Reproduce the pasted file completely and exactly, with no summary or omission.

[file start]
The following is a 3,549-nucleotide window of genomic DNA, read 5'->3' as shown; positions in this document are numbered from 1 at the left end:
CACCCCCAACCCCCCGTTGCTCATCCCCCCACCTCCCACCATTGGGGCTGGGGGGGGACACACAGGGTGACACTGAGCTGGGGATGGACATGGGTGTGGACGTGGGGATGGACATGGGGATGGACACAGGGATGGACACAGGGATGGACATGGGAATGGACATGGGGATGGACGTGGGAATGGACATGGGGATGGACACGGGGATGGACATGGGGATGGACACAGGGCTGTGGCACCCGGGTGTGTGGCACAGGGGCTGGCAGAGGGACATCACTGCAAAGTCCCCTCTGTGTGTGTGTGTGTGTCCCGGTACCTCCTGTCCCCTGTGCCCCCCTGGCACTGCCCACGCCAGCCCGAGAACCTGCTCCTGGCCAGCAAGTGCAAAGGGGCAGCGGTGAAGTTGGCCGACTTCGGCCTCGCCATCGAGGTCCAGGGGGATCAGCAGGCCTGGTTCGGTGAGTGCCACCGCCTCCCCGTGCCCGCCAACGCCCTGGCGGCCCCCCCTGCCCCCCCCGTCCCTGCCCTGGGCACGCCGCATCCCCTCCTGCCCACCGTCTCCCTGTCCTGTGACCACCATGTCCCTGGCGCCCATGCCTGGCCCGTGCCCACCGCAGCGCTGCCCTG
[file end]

The following is a 3,549-nucleotide window of genomic DNA, read 5'->3' as shown; positions in this document are numbered from 1 at the left end:
CACCCCCAACCCCCCGTTGCTCATCCCCCCACCTCCCACCATTGGGGCTGGGGGGGGACACACAGGGTGACACTGAGCTGGGGATGGACATGGGTGTGGACGTGGGGATGGACATGGGGATGGACACAGGGATGGACACAGGGATGGACATGGGAATGGACATGGGGATGGACGTGGGAATGGACATGGGGATGGACACGGGGATGGACATGGGGATGGACACAGGGCTGTGGCACCCGGGTGTGTGGCACAGGGGCTGGCAGAGGGACATCACTGCAAAGTCCCCTCTGTGTGTGTGTGTGTGTCCCGGTACCTCCTGTCCCCTGTGCCCCCCTGGCACTGCCCACGCCAGCCCGAGAACCTGCTCCTGGCCAGCAAGTGCAAAGGGGCAGCGGTGAAGTTGGCCGACTTCGGCCTCGCCATCGAGGTCCAGGGGGATCAGCAGGCCTGGTTCGGTGAGTGCCACCGCCTCCCCGTGCCCGCCAACGCCCTGGCGGCCCCCCCTGCCCCCCCCGTCCCTGCCCTGGGCACGCCGCATCCCCTCCTGCCCACCGTCTCCCTGTCCTGTGACCACCATGTCCCTGGCGCCCATGCCTGGCCCGTGCCCACCGCAGCGCTGCCCTG